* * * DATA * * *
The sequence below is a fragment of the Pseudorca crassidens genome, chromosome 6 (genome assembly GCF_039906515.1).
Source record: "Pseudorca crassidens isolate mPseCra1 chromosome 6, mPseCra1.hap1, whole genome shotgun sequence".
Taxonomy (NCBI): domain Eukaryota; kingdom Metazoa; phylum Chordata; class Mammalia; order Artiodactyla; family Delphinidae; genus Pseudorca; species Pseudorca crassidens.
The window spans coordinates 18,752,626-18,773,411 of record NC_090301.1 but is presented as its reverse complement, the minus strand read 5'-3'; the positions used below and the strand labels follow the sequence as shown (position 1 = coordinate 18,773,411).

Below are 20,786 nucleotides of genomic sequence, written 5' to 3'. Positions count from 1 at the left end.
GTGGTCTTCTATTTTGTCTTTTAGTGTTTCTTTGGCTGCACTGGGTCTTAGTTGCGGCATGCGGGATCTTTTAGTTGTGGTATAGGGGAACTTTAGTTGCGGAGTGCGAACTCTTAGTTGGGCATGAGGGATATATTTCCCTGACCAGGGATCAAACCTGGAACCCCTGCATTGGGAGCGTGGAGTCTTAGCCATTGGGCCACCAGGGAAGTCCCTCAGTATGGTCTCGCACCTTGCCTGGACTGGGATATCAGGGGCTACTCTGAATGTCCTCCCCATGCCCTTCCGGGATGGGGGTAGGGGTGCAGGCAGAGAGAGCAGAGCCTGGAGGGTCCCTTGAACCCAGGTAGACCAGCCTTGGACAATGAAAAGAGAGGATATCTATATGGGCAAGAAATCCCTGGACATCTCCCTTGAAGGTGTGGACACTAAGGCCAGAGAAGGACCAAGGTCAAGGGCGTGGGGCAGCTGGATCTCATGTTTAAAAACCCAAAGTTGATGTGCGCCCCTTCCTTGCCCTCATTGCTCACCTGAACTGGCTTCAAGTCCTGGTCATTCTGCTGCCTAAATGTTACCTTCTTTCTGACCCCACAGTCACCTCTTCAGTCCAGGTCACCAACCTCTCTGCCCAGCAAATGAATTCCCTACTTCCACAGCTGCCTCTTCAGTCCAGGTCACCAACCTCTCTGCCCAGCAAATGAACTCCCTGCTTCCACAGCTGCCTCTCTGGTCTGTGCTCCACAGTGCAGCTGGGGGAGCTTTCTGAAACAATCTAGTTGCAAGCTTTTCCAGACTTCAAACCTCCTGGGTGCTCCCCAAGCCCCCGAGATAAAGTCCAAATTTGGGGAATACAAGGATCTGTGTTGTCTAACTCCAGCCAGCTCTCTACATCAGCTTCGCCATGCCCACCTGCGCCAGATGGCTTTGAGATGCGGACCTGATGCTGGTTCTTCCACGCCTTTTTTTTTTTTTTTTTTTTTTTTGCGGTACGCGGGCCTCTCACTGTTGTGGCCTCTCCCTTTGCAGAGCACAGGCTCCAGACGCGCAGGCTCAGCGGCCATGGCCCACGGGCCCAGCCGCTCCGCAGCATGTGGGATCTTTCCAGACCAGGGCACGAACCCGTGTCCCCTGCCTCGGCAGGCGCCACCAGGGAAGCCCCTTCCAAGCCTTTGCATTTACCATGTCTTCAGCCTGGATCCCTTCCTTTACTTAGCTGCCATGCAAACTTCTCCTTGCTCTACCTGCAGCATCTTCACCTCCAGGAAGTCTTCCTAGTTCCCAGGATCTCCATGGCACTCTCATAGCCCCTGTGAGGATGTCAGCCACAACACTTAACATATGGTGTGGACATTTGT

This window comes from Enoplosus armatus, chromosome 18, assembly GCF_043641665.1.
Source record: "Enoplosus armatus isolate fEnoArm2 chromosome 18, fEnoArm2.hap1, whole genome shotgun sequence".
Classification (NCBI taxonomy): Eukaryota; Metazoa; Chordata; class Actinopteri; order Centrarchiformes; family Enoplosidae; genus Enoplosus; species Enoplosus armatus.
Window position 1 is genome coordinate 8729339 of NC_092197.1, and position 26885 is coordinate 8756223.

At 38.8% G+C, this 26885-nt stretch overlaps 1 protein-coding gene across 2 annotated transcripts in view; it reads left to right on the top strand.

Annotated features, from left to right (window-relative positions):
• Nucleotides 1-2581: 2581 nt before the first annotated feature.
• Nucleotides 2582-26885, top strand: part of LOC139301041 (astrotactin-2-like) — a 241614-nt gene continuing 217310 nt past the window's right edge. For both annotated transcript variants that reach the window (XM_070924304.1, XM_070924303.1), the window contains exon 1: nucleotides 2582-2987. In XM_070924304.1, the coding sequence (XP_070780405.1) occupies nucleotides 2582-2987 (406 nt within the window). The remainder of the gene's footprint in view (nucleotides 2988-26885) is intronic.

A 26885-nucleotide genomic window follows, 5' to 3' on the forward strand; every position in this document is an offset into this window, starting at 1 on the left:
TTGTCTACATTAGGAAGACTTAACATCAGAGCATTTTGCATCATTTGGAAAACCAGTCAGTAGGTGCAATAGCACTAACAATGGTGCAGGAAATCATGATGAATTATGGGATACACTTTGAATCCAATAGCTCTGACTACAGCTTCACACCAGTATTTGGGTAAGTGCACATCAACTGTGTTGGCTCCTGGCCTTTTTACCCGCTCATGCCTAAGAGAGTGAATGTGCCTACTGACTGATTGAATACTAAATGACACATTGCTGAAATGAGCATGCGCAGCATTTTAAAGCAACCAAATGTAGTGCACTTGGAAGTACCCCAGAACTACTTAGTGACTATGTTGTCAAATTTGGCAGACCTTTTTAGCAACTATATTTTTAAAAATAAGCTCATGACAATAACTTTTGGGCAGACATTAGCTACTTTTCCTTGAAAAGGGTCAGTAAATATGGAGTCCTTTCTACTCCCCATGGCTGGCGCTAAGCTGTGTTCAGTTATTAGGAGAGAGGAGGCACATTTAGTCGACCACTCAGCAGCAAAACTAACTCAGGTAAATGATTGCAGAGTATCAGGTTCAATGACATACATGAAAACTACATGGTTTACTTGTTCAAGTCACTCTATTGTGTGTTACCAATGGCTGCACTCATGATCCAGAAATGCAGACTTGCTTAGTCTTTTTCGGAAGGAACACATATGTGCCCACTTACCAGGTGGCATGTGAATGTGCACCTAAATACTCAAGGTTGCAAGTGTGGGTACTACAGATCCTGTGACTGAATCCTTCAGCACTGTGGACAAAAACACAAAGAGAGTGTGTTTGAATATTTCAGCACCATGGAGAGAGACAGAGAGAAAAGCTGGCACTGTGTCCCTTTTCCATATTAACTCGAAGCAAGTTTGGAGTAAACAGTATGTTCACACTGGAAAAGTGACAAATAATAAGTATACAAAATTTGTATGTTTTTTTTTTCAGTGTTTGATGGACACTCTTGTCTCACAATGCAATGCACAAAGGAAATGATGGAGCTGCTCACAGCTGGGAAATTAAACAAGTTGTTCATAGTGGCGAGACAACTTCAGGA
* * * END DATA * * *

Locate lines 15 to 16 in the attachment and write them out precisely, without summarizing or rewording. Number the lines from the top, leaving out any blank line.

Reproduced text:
A 26885-nucleotide genomic window follows, 5' to 3' on the forward strand; every position in this document is an offset into this window, starting at 1 on the left:
TTGTCTACATTAGGAAGACTTAACATCAGAGCATTTTGCATCATTTGGAAAACCAGTCAGTAGGTGCAATAGCACTAACAATGGTGCAGGAAATCATGATGAATTATGGGATACACTTTGAATCCAATAGCTCTGACTACAGCTTCACACCAGTATTTGGGTAAGTGCACATCAACTGTGTTGGCTCCTGGCCTTTTTACCCGCTCATGCCTAAGAGAGTGAATGTGCCTACTGACTGATTGAATACTAAATGACACATTGCTGAAATGAGCATGCGCAGCATTTTAAAGCAACCAAATGTAGTGCACTTGGAAGTACCCCAGAACTACTTAGTGACTATGTTGTCAAATTTGGCAGACCTTTTTAGCAACTATATTTTTAAAAATAAGCTCATGACAATAACTTTTGGGCAGACATTAGCTACTTTTCCTTGAAAAGGGTCAGTAAATATGGAGTCCTTTCTACTCCCCATGGCTGGCGCTAAGCTGTGTTCAGTTATTAGGAGAGAGGAGGCACATTTAGTCGACCACTCAGCAGCAAAACTAACTCAGGTAAATGATTGCAGAGTATCAGGTTCAATGACATACATGAAAACTACATGGTTTACTTGTTCAAGTCACTCTATTGTGTGTTACCAATGGCTGCACTCATGATCCAGAAATGCAGACTTGCTTAGTCTTTTTCGGAAGGAACACATATGTGCCCACTTACCAGGTGGCATGTGAATGTGCACCTAAATACTCAAGGTTGCAAGTGTGGGTACTACAGATCCTGTGACTGAATCCTTCAGCACTGTGGACAAAAACACAAAGAGAGTGTGTTTGAATATTTCAGCACCATGGAGAGAGACAGAGAGAAAAGCTGGCACTGTGTCCCTTTTCCATATTAACTCGAAGCAAGTTTGGAGTAAACAGTATGTTCACACTGGAAAAGTGACAAATAATAAGTATACAAAATTTGTATGTTTTTTTTTTCAGTGTTTGATGGACACTCTTGTCTCACAATGCAATGCACAAAGGAAATGATGGAGCTGCTCACAGCTGGGAAATTAAACAAGTTGTTCATAGTGGCGAGACAACTTCAGGA